By Jack M. Angelo, Senior Content Producer
As the summer slowly approaches, a small subsection of the Hip-Hop community is wondering the same thing: who will be on the 2018 XXL Freshman list?
Artists featured on previous lists have had varying degrees of success, from acts like Kendrick Lamar and J. Cole, who went on to sell out stadiums, to acts like Donnis and Mickey Factz, whose names generally conjure a “who?,” or at best an, “oh yeah, I remember that guy.” Despite the drop-offs, the list generally provides at least a year or two of fame to any artist on the cover, and the best use this to its fullest advantage.
The 2017 list, though slightly less divisive than XXL’s previous, still stirred a lot of controversy with both its inclusions and exclusions. Some of the less buzzed about artists, such as Kap G, Kamaiyah, and PnB Rock ended up making names for themselves through their inclusion, reaping the benefits ever since. The latter, PnB Rock, is currently on tour supporting his album Catch These Vibes, released last November, and stopped by Baltimore’s Soundstage on March 11.
PnB’s audience was comprised mostly of women, ranging anywhere from young teenagers and children, to a few middle-aged adults. The dress code for the night also seemed to disregard the freezing Baltimore-March weather, with many short skirts, low cut tops and open-high heeled shoes dominating the wardrobe choices. Baltimore was ready for the Philadelphia-based rapper and singer to take the stage, and it wasn’t playing around.
Before PnB hit the stage, however, the crowd was treated to two opening acts, beginning with rapper Cash Passion, one of PnB’s past collaborators. The California-based artist was given the opportunity to perform a few songs for the sold-out crowd, which went over fairly well, despite its short length and spotty vocal delivery.
After Cash Passion left the stage, the audience was subjected to a 30-minute intermission before the advertised opener, Lil Baby, came to the stage. While not excessive by concert standards, the wait was exacerbated by the DJ attempting to distract the crowd with music during the lull. Before each song, he would shout, “Are y’all ready for Lil Baby?,” implying the performer was about to come out. By the fourth or fifth occurrence of this, audience members started getting visibly irritated. One of two things was happening: either the DJ was inexperienced in concert rhetoric, or, just as likely, Lil Baby was just not at the venue yet. However, once he did finally arrive, the crowd’s irritability melted away for the rest of the night.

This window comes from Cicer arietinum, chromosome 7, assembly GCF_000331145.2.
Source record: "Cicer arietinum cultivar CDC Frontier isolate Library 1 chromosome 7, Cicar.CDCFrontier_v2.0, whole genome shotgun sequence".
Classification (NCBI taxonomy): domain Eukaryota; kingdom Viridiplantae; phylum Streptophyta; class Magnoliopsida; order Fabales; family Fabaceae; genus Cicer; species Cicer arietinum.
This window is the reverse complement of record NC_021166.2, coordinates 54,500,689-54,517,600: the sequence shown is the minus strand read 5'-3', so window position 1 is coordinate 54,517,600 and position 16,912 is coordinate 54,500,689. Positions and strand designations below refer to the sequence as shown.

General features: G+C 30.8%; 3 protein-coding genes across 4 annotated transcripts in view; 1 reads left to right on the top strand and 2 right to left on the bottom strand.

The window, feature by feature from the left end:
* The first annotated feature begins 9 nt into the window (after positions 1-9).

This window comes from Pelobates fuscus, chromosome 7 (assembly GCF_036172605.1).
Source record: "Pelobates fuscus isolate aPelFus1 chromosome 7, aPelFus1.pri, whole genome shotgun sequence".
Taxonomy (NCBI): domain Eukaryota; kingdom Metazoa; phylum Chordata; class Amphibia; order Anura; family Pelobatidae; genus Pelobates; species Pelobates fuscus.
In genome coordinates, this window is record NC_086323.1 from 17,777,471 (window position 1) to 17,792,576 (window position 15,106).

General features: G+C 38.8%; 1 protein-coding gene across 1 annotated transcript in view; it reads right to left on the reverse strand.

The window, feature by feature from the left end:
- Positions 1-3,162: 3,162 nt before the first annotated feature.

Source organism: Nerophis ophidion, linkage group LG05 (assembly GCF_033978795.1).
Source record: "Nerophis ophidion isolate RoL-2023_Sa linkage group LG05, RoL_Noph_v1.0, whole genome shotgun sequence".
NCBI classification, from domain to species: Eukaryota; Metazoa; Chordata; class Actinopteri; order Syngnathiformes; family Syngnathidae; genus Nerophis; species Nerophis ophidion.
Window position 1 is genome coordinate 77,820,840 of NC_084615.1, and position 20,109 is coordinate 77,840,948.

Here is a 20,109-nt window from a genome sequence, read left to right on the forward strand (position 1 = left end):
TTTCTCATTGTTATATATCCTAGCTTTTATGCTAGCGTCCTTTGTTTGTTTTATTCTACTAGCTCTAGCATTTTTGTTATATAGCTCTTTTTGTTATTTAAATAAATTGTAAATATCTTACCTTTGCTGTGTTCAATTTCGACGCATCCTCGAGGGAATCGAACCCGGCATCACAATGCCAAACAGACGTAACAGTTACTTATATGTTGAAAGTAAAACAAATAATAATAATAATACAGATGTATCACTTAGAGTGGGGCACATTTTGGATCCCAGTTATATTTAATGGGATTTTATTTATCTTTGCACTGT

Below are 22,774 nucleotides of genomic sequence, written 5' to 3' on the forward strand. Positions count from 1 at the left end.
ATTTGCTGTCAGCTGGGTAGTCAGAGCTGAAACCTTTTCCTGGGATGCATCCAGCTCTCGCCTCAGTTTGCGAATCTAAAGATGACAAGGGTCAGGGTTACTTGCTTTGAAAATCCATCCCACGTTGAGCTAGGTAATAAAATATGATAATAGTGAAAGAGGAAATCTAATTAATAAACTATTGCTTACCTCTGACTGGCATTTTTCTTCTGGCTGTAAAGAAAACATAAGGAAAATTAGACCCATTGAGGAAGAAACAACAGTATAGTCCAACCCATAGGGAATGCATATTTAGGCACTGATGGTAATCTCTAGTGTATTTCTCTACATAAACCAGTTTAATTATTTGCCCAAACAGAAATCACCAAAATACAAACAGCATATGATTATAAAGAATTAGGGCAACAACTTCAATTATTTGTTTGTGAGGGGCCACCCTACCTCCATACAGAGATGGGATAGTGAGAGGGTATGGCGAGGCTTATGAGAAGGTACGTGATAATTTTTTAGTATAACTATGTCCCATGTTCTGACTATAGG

Anyone keeping up with hip-hop music in 2018 should recognize the name Lil Baby, not only as an inevitable rap name in today’s environment, but as an artist making his own waves. Lil Baby only started rapping in 2017, but has quickly made his way up the ranks. Lil Baby’s most impressive accomplishment, however, is the crew he’s managed to team up with. The Atlanta-based rapper is signed with Quality Control, the small team that manages Migos and Lil Yachty. Pierre “Pee” Thomas and Coach K are some of the most savvy and talented movers in the industry, and this support will undoubtedly help Lil Baby reach a level of stardom generally out of reach this early in a career.
Lil Baby’s inexperience is fairly evident in his performance, however, with the artist opting to pace back and forth on the stage, occasionally doing a move that coincided with a lyric. His vocals were also played along with his instrumentals, emphasizing the massive difference between his real voice and the processed vocals laid down in the studio.
Despite this, Lil Baby moved the crowd with a lot of infectious hooks and a little intimate crowd work. The audience came to have a good time, and Lil Baby was keeping the party going. Lil Baby will undoubtedly improve his stage show as time goes on, but he is in a good place in his career, and will likely continue to succeed with QC at the helm.
After a sub-20 minute set from Lil Baby came another short break, where a different DJ played a nearly identical playlist to the first. By this point, however, the audience was receptive, and their impatient anticipation for the headliner temporarily subsided. As soon as the first few seconds of PnB’s Ronny J-produced “3x” played, the crowd began screaming. PnB Rock jumped out onto the stage rapping his first few bars, a deafening wall of shrieks climbing to a peak, from which it would not falter.
PnB Rock continued to move the crowd with song after song, each tending to blend into the next due to both a lack of variety in PnB’s catalogue and the rapper’s desire to preserve the show’s momentum. The announcement of each new song garnered more screams of joy from the audience, especially his platinum-selling hit “Selfish,” where his own vocals were drowned out by the hundreds of audience members performing along with him. After this, PnB closed out the show with fan-favorite YFN Lucci’s “Everyday We Lit,” a song on which PnB is featured.
PnB Rock is one of the many rapper/singers operating in the mainstream right now, and at first glance, it may be difficult to spot exactly what makes him unique. Perhaps the Philly-based artist is adept at hopping on the flavor of the month, maybe he has landed on the right instrumentals and features, or maybe there is something else. Whatever it is that has PnB Rock fans excited, it’s working. Baltimore loves PnB Rock, and it seems like the rest of the country will, too.
These incredible photos from PnB Rock’s performance at Soundstage, in Baltimore, MD, on March 11, 2018, were taken by StayUp.News senior content producer and photographer Jack M. Angelo:
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